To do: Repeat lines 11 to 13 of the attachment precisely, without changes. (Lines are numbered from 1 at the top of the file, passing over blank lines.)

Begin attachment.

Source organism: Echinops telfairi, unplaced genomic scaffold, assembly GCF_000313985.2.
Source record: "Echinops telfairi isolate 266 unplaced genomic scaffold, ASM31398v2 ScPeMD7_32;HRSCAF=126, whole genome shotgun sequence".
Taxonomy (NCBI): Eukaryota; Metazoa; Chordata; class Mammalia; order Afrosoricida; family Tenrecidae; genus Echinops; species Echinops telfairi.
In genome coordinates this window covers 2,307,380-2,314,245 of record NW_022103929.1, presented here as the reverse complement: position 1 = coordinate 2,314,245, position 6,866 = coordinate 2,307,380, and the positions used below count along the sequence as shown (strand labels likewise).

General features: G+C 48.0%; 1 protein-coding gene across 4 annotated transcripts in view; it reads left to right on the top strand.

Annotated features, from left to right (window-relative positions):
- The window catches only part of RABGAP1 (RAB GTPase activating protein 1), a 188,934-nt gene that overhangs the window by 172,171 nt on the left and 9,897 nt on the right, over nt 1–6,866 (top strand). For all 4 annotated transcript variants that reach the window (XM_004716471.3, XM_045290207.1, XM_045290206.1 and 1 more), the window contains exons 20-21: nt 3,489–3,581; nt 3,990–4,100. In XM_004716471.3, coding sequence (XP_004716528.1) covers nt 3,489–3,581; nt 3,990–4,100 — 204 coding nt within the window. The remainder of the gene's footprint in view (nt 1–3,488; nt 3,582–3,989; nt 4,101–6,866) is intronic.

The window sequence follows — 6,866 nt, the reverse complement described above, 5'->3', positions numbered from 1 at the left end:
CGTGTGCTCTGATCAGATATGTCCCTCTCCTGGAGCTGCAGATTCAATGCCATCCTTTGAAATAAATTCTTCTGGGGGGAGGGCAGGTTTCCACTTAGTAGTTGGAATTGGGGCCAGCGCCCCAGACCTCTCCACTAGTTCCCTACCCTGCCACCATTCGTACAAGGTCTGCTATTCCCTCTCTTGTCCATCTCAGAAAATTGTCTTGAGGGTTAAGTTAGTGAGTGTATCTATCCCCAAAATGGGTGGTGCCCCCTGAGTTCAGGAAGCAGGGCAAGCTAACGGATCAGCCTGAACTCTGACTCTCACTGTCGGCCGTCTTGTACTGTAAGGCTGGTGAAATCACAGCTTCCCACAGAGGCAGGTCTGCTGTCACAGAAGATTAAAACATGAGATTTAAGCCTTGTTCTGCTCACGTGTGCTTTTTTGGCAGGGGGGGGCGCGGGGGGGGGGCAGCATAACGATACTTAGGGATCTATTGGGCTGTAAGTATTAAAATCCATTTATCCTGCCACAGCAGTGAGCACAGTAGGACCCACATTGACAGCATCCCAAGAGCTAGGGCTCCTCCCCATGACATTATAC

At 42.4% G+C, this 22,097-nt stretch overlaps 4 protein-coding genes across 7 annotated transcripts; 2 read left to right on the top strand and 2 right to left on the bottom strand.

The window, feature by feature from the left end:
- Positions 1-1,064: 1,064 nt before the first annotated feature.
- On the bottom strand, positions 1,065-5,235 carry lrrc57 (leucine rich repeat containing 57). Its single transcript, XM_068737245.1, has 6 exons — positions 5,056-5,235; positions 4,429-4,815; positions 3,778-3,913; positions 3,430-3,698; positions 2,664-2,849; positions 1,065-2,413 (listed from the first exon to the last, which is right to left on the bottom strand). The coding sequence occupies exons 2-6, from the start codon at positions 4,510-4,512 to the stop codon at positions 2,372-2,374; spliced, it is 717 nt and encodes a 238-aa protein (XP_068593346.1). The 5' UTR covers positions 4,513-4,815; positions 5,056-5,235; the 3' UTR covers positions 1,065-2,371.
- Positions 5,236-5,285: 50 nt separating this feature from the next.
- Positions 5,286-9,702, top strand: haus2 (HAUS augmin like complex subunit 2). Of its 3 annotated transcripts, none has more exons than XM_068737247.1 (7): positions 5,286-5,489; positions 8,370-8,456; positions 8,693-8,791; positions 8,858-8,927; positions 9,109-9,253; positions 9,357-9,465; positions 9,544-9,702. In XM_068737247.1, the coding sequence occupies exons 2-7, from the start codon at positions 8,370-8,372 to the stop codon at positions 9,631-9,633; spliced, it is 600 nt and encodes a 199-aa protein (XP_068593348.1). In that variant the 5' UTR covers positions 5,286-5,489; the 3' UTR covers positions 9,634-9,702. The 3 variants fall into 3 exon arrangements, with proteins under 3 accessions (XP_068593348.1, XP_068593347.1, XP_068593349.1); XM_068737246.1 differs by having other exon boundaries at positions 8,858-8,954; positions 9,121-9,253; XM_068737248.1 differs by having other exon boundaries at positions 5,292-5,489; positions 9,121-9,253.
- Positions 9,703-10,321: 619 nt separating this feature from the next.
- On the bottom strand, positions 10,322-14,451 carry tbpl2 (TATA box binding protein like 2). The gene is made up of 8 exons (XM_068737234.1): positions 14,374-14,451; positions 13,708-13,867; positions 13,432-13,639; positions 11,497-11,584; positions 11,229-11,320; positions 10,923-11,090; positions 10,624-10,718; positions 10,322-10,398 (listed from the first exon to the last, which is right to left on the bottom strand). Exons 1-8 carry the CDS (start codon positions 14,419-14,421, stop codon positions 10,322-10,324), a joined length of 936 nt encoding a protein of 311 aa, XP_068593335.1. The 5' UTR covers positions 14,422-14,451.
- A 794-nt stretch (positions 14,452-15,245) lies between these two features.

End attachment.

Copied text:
The window, feature by feature from the left end:
- Positions 1-1,064: 1,064 nt before the first annotated feature.
- On the bottom strand, positions 1,065-5,235 carry lrrc57 (leucine rich repeat containing 57). Its single transcript, XM_068737245.1, has 6 exons — positions 5,056-5,235; positions 4,429-4,815; positions 3,778-3,913; positions 3,430-3,698; positions 2,664-2,849; positions 1,065-2,413 (listed from the first exon to the last, which is right to left on the bottom strand). The coding sequence occupies exons 2-6, from the start codon at positions 4,510-4,512 to the stop codon at positions 2,372-2,374; spliced, it is 717 nt and encodes a 238-aa protein (XP_068593346.1). The 5' UTR covers positions 4,513-4,815; positions 5,056-5,235; the 3' UTR covers positions 1,065-2,371.